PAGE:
Founded in 1835, the Marion Female Seminary was one of the earliest colleges for women in the United States. It was the first of four colleges established in Marion (see note at bottom).
The present Marion Female Seminary building was erected in 1850. It contained the art studio of Nicola Marschall, a German-American artist, who designed both the first official Confederate flag and the grey Confederate army uniform.
In 1935, this building was photographed and recorded in the Historic American Buildings Survey (HABS). It was added to the National Register of Historic Places (NRHP) in 1973.
From 1916 to 1970, the building served as a local public school. Today, it is the home of the Perry County Historical and Preservation Society.
The Marion Female Seminary building is located at 204 West Monroe Street near downtown Marion (32°38’04.4″N 87°19’16.4″W – Google Maps).
Source: The Marion Female Seminary Historical Marker
B&W photograph courtesy U. S. Library of Congress (HABS), photographer: Alex Bush, date: March 15, 1935.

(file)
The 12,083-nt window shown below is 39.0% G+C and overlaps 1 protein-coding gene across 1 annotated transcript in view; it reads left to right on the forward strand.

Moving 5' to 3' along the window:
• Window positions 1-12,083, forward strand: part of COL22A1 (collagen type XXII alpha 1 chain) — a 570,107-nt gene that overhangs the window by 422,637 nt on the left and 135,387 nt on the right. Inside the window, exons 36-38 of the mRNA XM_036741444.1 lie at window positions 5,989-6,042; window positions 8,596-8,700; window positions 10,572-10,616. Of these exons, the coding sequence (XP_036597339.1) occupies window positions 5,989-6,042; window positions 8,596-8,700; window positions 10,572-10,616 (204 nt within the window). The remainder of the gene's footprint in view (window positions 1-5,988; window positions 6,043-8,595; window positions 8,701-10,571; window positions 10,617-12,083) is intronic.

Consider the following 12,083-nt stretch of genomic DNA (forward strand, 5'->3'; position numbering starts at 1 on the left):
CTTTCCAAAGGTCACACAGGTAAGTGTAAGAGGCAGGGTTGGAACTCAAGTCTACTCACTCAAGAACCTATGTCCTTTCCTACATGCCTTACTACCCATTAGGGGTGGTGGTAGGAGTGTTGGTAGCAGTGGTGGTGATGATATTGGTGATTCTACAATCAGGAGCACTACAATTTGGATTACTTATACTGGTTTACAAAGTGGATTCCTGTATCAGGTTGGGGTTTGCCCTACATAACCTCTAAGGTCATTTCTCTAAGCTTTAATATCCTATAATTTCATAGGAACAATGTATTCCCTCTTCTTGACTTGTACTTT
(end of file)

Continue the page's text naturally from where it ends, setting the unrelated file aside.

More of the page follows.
Following are the four colleges that were established at Marion, Alabama.
- The Marion Female Seminary: established in 1836; operated until 1908 and then became part of the Perry County school system
- Judson College: founded in 1838; suspended its academic operations on July 31, 2021
- Howard College: founded in 1842; relocated to Birmingham in 1887 (now Samford University)
- Lincoln Normal School: established 1868 by freed slaves as a school for African-Americans; the school expanded in 1887 to include teacher training and for a time became known as the Lincoln Normal University for Teachers; Lincoln Normal University for Teachers was relocated to Montgomery and became Alabama State University; the Lincoln Normal School that remained at Marion closed in 1970 when it was consolidated with the newly built and racially-integrated Marion High School.
Also located at Marion is the Marion Military Institute which traces its origins back to 1842 with the creation of Howard College in Marion.